[page1] The Autobiography of [Grandma Wanda]
I was born ... to Reuben Russell Roberson and Edna Lula Seaton. I was the fourth child in a family of nine children. Dad grew watermelons this year and he tells me that he fed me watermelon juice at age of three days. We lived in a four room house at Pleasant Hill, a farm community about five miles from English, Indiana. Dad had planted an apple orchard which never did bear fruit. We never did know why but it must have been a great disappointment for him. He had cleared the land of persimmon and sassafras trees but now the wild blackberry bushes had taken over.
My family was probably classed as poor folks. We never had much money but I can’t remember ever going hungry. Dad worked for the State Highway Department as a good democrat and then we had our garden, milk, fruit and wild berries and nuts. Hickory nuts, hazel nuts and black walnuts all were plentiful.
left: Fielding ROBERSON (1834-1924) father of Reuben Russell ROBERSON (1893-1959)
Grandfather Fielding Roberson lived with us and I can remember standing on the rockers of his chair as he rocked, I must have had a deep love for him which was returned. He went to visit his son, Alva, and while there fell and broke his hip which led to complications. He died soon from acute nephritis when I was only three years old. One of my Uncles came by in a wagon and took me to see Grandpa before he died. I can still remember the wet kiss he gave me. I think these are my earliest recollections.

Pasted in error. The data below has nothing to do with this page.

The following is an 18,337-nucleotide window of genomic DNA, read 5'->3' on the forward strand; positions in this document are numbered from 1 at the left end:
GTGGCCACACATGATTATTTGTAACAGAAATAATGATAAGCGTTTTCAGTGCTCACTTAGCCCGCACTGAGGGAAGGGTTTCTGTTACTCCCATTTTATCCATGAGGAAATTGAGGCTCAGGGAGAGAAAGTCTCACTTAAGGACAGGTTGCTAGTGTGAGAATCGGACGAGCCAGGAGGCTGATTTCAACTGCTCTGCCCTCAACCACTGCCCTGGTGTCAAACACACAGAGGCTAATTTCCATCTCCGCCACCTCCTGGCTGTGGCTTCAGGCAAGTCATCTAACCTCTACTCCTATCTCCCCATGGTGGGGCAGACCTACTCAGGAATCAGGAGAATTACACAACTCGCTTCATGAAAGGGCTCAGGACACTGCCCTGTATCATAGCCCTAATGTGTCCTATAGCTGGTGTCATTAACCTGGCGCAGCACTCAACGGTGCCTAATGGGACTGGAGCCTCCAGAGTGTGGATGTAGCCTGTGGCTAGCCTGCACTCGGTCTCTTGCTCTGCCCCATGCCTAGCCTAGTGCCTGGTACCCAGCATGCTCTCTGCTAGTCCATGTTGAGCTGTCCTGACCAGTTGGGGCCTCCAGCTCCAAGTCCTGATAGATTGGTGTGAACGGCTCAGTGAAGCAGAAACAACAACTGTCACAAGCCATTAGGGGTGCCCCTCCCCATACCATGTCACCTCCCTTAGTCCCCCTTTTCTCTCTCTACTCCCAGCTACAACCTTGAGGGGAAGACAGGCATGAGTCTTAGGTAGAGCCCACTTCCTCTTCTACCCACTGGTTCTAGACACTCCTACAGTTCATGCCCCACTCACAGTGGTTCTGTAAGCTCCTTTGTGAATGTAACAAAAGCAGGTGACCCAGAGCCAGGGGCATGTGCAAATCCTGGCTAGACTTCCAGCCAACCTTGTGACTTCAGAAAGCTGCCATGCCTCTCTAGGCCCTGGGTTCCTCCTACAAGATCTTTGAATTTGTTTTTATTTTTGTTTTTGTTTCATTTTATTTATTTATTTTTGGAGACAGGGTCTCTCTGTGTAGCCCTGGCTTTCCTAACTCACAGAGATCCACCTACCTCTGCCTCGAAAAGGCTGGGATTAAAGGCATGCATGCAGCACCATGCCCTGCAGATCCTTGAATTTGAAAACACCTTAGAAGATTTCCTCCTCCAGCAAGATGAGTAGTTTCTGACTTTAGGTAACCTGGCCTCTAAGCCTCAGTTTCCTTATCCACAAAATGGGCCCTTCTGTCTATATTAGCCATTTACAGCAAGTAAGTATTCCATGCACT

left: Rhoda Helen BAYSINGER SEATON (1856-1924) mother of Edna Lula SEATON (1894-1961)
Grandma [Rhoda Helen Baysinger] Seaton also lived with us before she died. My only remembrance of her is when I fell on the stove and burned my hand. She wrapped it for me.
Uncle Irvin Roberson and aunt Lottie lived in Grandpaw’s old house which stood where Hubert Roberson now lives . Their children Hazel and Ray were our closest friends. Hazel and I were always running away to the woods to play in the little streams. Mom has often come after us and switched us all the way home. On one of these outings I left my new black paten shoes and when they were found, after a big rain, they were ruined. Hazel and I were sawing with dad’s cross cut saw while Norman (my brother) held the stick. The saw slipped and all but severed his forefinger. Hazel ran home and I got tanned good. Seems she was always getting me into trouble, still I loved her dearly. Norman and howard were born here. I can remember howard’s birth. While he was still a baby we packed up in a small truck--had a sale-- and started our journeying.
The above was written Jan 16, 1973.